Talk to any recruiter, talent leader, or CEO, and you’ll hear the same thing: There’s a shortage of talent. There are many reasons for this shortage. To name a few, unemployment is the lowest it’s been in almost 50 years in the United States, people are no longer confined to a specific location or industry in their job search, and smart, talented people are choosing to go it alone in what’s often referred to as the “gig economy.”
This all makes competing for the best people increasingly harder than before. So, what does this mean for talent leaders, who are charged with attracting and retaining top talent?
It means that companies — and talent leaders in particular — need to think and act more strategically than ever before about the employee experience. To do this, organizations are dedicating resources to create and implement compelling Employee Value Propositions, and taking time to be more communicative about their commitment to their purpose and values. They also are investing more in learning and training, being more intentional about career paths, and shifting their focus from performance management to performance development.
Here’s what we’re hearing from talent leaders on how to create workplaces where employees can learn, grow, and thrive:
Align your talent work to your business goals and strategies.
Hiring doesn’t happen in a vacuum. Company culture, business strategy, values, and behaviors should all align — and be a key driver of the talent acquisition process. When HR programs and policies align to your culture, you are sending a clear message to prospective candidates, new hires, and current employees about company values, ways of working, mindsets, and behaviors that are critical to success.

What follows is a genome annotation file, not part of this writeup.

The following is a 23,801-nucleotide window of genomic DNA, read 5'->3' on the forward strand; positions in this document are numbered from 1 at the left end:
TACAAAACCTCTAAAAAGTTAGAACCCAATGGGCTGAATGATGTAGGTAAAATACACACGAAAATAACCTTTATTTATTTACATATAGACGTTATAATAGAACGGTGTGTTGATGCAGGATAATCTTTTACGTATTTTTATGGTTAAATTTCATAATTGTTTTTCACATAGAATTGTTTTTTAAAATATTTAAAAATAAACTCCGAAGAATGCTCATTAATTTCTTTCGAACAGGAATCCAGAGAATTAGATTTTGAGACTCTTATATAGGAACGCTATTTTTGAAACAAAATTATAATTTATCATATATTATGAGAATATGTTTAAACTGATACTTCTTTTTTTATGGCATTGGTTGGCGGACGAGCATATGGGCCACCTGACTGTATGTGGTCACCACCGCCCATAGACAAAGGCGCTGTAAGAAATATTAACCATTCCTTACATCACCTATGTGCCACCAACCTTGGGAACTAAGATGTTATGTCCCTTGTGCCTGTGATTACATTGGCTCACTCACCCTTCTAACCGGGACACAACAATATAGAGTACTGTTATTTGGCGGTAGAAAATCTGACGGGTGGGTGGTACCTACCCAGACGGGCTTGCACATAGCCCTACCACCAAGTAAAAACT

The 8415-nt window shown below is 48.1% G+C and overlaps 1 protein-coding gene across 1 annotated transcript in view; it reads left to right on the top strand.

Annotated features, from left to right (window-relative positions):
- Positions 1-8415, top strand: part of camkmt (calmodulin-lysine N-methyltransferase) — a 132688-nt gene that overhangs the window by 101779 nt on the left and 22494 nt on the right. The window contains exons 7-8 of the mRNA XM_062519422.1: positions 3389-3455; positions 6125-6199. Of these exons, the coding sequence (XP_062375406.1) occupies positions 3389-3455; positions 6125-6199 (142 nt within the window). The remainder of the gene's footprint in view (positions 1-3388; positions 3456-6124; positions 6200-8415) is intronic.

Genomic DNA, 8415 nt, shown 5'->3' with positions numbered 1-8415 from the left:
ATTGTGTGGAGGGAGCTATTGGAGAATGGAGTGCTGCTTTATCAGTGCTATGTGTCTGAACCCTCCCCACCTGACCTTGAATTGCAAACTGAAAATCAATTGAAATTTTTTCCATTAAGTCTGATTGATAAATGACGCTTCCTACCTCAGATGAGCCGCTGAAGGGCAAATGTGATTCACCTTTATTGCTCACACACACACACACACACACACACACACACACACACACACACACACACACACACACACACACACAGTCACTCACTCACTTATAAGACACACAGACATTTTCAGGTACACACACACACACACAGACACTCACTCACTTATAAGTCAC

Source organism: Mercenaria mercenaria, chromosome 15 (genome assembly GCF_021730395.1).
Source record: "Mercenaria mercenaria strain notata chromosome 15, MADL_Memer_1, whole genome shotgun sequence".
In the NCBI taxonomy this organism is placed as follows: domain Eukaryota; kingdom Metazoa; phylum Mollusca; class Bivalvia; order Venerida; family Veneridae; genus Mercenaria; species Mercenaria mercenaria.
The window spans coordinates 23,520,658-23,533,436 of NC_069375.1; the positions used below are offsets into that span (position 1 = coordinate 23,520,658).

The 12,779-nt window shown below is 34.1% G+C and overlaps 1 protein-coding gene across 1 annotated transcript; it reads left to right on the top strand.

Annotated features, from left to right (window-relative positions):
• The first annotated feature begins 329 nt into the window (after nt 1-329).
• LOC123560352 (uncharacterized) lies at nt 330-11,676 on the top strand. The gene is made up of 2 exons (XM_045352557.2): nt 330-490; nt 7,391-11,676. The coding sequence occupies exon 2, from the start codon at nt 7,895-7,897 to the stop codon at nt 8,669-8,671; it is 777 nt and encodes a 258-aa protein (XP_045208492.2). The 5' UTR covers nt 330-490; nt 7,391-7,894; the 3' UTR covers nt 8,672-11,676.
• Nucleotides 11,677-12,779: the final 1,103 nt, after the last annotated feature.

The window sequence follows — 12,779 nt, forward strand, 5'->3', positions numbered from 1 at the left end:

Provide opportunities for hands-on learning.
Development happens every day, but often goes unnoticed because it’s embedded in the “work” employees are already doing. Make sure you offer employees tangible ways to keep growing their skills. This might be traditional learning and development methods (i.e., conferences, workshops, training) — or it might include stretch assignments, opportunities for job shadowing, and even rotational programs or assignments. These more hands-on methods are where the real learning happens.
Use storytelling to highlight career paths and opportunities.
Companies are increasingly looking for employees with a breadth of experience and skills. So it’s important to identify how employees might be able to grow and develop internally. One of the best ways is to do this is through storytelling — spotlight employees who have followed non-traditional career paths and employees who have taken advantage of internal opportunities to learn, grow, and advance their career.
Create a culture of regular feedback.
Cultures where people feel safe asking for and giving feedback, where coaching is the norm, and where managers focus on the whole person, not just the career development, enable employees to do — and want to do — their best work.
Help managers be better equipped.
Don’t presume that managers are automatically equipped with the skills necessary to grow and develop their people. Organizational performance requires meaningful ongoing conversation between managers and employees, and actively investing in people by coaching them regularly and providing them with ongoing feedback. This bottoms-up and top-down approach requires real commitment from senior leaders to “walk the talk” to get employees to lean in and be deeply involved.
High-performing companies require high-performing employees. It’s everyone’s responsibility — senior leaders, talent leaders, hiring managers, and the employees themselves — to make sure that employees continue to grow, deliver their best work, and are rewarded for their efforts.